“As far as the normal ebbs and flows of business here, being in West campus we have it down to a science now, but this mixes things up,” Hilo said. “The Drag is just weird anyway. It's a fickle place."
Hilo’s restaurant is located along Guadalupe Street in Central Austin, known as The Drag, a line of businesses and shops that changes every few months due to high-rent and a lack of steady streams of customers throughout the year. But coronavirus, and its rapidly spreading respiratory disease COVID-19, has brought new challenges to the already volatile business environment.
“One of the scary parts, is that we don't know exactly what it looks like,” Hilo said. “In our customers and with our staff, it seems like it should be this really real almost life-changing event. In a way it is, but in a way like you kind of just carry on as normal.”
Many of the businesses close completely over winter break, when students leave for the holidays, or they reduce their hours in the summer or spring break when much of the campus is gone. Hilo said she plans for these off-periods by reducing output, but that typically she doesn’t have to reduce the number of hours her employees work because many of them, like other students, leave campus during spring break.
Eric Stefano, the manager of the Mediterranean restaurant Cava, said he does the same. However, he said the extended spring break could really hurt business, and the potential for a switch to online classes makes him worry that Cava will be stripped of its “lifeline”—students.
“It all just kind of hit today,” Stefano said. “It'll be interesting to see what happens the next couple weeks.”
But with UT’s extended spring break announced March 11, some restaurants said there was no way to prepare for the potential absence of students for an extra week.
The Turkish restaurant MezzeMe already had to lay off one of its employees in preparation for potentially reduced sales in the coming weeks, assistant manager Dario Castillo said. MezzeMe opened on The Drag in October across the street from the three buildings that house the majority of communication classes at UT.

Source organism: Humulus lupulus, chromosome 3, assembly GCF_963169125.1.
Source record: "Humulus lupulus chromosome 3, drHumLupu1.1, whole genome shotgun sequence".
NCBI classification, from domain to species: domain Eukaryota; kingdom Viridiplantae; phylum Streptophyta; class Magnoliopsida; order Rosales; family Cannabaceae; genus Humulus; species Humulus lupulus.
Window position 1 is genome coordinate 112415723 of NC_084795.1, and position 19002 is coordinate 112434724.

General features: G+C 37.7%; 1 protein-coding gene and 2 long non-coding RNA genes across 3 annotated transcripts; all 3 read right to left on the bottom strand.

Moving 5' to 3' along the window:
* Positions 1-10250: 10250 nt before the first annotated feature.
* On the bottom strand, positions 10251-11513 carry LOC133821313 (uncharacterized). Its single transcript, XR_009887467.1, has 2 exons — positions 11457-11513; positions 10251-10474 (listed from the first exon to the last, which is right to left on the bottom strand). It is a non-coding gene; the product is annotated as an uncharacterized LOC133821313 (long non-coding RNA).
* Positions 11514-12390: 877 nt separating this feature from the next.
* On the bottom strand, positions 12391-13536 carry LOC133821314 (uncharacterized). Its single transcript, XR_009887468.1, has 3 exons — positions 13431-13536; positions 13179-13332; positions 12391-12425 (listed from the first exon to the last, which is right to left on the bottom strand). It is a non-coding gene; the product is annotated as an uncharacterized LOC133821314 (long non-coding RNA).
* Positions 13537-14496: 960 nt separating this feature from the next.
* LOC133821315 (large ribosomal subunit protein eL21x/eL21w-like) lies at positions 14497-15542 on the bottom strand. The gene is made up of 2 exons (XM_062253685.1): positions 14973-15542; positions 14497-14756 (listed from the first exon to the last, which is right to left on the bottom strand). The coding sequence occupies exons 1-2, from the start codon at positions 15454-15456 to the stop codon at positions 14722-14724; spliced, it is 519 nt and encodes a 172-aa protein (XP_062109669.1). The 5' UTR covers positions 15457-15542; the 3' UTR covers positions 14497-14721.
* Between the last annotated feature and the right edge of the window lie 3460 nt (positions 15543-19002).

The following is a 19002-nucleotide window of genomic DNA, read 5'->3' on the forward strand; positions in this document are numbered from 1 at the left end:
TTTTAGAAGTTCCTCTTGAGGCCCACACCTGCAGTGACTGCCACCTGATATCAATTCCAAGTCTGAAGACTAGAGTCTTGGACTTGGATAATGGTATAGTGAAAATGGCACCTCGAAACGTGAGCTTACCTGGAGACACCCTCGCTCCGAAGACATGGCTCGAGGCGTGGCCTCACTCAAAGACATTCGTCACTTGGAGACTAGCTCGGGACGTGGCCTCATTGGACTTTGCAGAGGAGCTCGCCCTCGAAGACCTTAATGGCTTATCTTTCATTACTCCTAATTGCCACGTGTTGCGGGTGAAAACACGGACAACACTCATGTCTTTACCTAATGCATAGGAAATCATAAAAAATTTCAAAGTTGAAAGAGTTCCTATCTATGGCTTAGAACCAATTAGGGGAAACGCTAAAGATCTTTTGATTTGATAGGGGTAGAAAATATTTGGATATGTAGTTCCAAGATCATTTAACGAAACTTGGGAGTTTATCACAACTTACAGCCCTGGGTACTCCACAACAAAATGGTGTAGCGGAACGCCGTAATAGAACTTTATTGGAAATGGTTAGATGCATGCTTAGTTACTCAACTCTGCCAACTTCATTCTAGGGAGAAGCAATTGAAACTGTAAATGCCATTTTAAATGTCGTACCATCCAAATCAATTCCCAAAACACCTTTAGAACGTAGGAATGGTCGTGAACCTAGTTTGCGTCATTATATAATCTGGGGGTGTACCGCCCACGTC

“Everybody who comes in is a student,” said Castillo, adding that the restaurant had only seen 13 customers during the first three hours after opening at 11 a.m. “If nobody’s going to school, then we have no customers. That [is] going to hit us here pretty hard. We might need to start shutting down earlier.”
Not all businesses have seen a decline in customers. The owner of Jenn’s Copies, Dobbins Hillhouse, said most of his sales happen at the start of each semester, so this part of the year is already his slow season.
“In January, it would’ve been really bad,” Hillhouse said. “It'll impact us some, but not as bad as others I'm sure.”
Like Pizza Press, Austin-based Kerbey Lane was packed Friday afternoon, even former presidential candidate Beto O’Rourke was there to eat. Shift leader Luke Bender said business had been steady all day, but that he couldn’t be sure how things would change in the coming days.
As an added precaution, Bender and Hilo both said they increased the sanitization regimens in their restaurants. Bender said he spent Friday morning cleaning frequently used surfaces, including menus, with a wash of hydrogen peroxide before their usual cleaning with sanitizer, even though it could potentially damage the menus.
“We just have to switch. We have to use the peroxide because that's the only way to make sure that these things are going to be clean,” Bender said.
Bender added that Kerbey Lane has expanded access to paid vacation time to all employees to help ensure no one comes in to work sick just because they need the money to pay bills.
Hilo said she upped the concentration of the sanitizer her restaurant uses, saying that she would rather risk damage to her tables than spread the coronavirus should someone come in who has been exposed.
“You don't make it too high or else it could be so strong that it could ruin the tables, but ... that's what we have to do,” Hilo said.
At Pizza Press, Hilo said she has been asking almost every customer who has come in recently about their plans for the break or if the school switches to online classes. More than half said they planned to stay in Austin, citing worries about going home and spreading the virus to family or contracting it while traveling and bringing it back here, Hilo said.
For now, Hilo said she remains unworried about a potential slash to her business.
“[Coronavirus] is keeping people local. It's keeping people just kind of a little bit more tight-knit in their own communities rather than traveling,” Hilo said. “I feel like that’s so Texan. It's not even really about you. It's not about the individual. It's more about passing it on. As college students, we kind of realize that the risk is everywhere, but the risk is really us passing it to other people.”